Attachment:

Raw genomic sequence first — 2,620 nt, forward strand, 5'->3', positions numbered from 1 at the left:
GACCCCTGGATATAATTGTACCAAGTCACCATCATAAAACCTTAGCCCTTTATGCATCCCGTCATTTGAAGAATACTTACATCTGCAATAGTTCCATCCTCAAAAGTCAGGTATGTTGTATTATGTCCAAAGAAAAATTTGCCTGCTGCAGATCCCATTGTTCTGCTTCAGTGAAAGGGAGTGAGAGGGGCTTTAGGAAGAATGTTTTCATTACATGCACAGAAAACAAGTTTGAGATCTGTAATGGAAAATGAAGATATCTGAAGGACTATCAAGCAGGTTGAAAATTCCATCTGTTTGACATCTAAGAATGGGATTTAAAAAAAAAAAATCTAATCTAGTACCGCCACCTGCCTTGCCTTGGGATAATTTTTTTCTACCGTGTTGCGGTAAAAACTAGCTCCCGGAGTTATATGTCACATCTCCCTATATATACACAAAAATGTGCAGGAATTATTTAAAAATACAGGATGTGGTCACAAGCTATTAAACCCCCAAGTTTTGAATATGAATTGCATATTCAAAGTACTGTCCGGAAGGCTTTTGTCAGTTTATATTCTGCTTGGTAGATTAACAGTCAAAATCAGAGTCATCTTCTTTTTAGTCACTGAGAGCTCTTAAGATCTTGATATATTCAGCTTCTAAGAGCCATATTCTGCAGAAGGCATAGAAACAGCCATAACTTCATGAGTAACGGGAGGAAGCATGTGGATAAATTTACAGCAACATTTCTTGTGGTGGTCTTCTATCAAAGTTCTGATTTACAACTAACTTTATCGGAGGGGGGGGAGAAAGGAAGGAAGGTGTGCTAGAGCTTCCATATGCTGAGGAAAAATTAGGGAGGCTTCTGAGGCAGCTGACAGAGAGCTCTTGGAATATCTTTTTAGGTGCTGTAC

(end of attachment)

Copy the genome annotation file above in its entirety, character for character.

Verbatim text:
Raw genomic sequence first — 2,620 nt, forward strand, 5'->3', positions numbered from 1 at the left:
GACCCCTGGATATAATTGTACCAAGTCACCATCATAAAACCTTAGCCCTTTATGCATCCCGTCATTTGAAGAATACTTACATCTGCAATAGTTCCATCCTCAAAAGTCAGGTATGTTGTATTATGTCCAAAGAAAAATTTGCCTGCTGCAGATCCCATTGTTCTGCTTCAGTGAAAGGGAGTGAGAGGGGCTTTAGGAAGAATGTTTTCATTACATGCACAGAAAACAAGTTTGAGATCTGTAATGGAAAATGAAGATATCTGAAGGACTATCAAGCAGGTTGAAAATTCCATCTGTTTGACATCTAAGAATGGGATTTAAAAAAAAAAAATCTAATCTAGTACCGCCACCTGCCTTGCCTTGGGATAATTTTTTTCTACCGTGTTGCGGTAAAAACTAGCTCCCGGAGTTATATGTCACATCTCCCTATATATACACAAAAATGTGCAGGAATTATTTAAAAATACAGGATGTGGTCACAAGCTATTAAACCCCCAAGTTTTGAATATGAATTGCATATTCAAAGTACTGTCCGGAAGGCTTTTGTCAGTTTATATTCTGCTTGGTAGATTAACAGTCAAAATCAGAGTCATCTTCTTTTTAGTCACTGAGAGCTCTTAAGATCTTGATATATTCAGCTTCTAAGAGCCATATTCTGCAGAAGGCATAGAAACAGCCATAACTTCATGAGTAACGGGAGGAAGCATGTGGATAAATTTACAGCAACATTTCTTGTGGTGGTCTTCTATCAAAGTTCTGATTTACAACTAACTTTATCGGAGGGGGGGGAGAAAGGAAGGAAGGTGTGCTAGAGCTTCCATATGCTGAGGAAAAATTAGGGAGGCTTCTGAGGCAGCTGACAGAGAGCTCTTGGAATATCTTTTTAGGTGCTGTAC